On Wednesday, January 13, 2021, President Donald Trump became the first president to be impeached for a second time. The articles of impeachment accuse him of incitement to insurrection, under the umbrella of high crimes and misdemeanors. Cited in the articles as conduct endangering national security are statements the president made about the 2020 election results being fraudulent, his phone call to the secretary of state in Georgia urging him to “find” votes, and his statements during a rally in Washington, D.C., shortly before a crowd breached the U.S. Capitol building. The Senate trial will not proceed until after Trump has already left office. If the Senate convicts, then he can be barred from ever again holding public office under the 14th Amendment (his presidential pension and secret service protection would not be affected).
Baker, Peter; Engel, Jeffery A.; Meacham, Jon, Naftali Timothy. Impeachment: An American History. Modern Library, 2018.
Four experts on the American presidency review three impeachment cases from history: against Presidents Andrew Johnson, Richard Nixon, and Bill Clinton. These three cases highlight factors beyond the president’s behavior that impact the likelihood and outcome of an impeachment: the president’s relationship with Congress, the power and resilience of the office itself, and the polarization of the moment.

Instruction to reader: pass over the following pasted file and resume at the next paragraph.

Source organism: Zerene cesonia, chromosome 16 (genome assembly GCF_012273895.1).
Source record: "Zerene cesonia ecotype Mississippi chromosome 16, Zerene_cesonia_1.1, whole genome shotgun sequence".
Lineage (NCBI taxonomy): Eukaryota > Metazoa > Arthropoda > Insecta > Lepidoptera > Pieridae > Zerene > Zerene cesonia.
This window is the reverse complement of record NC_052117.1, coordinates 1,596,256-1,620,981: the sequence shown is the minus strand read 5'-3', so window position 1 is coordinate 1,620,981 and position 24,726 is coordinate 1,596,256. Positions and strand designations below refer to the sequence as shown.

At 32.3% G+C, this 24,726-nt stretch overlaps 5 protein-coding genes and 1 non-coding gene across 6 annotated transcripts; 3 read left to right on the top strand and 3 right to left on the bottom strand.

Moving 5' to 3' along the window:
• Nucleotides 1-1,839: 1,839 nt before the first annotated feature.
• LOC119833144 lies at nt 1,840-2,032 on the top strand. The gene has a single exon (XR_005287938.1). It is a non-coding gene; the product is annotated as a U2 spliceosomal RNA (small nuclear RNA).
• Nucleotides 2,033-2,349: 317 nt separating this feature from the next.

Brettschneider, Corey. On Impeachment: The Presidency on Trial. Penguin Liberty, 2020.
A short, accessible collection of key historic writings about presidential impeachment. Readers will have a scope of perspectives from the Constitution, George Washington, Alexander Hamilton, Frederick Douglass, Barbara Jordan, Gerald Ford, Dianne Feinstein, and more.
A Conversation with the Authors of, “IMPEACHMENT: An American History.” Salon Series, John Brademas Center of New York University, NYU, Washington, DC, and Random House, November 27, 2018. https://youtu.be/eCQ5X6MKLG8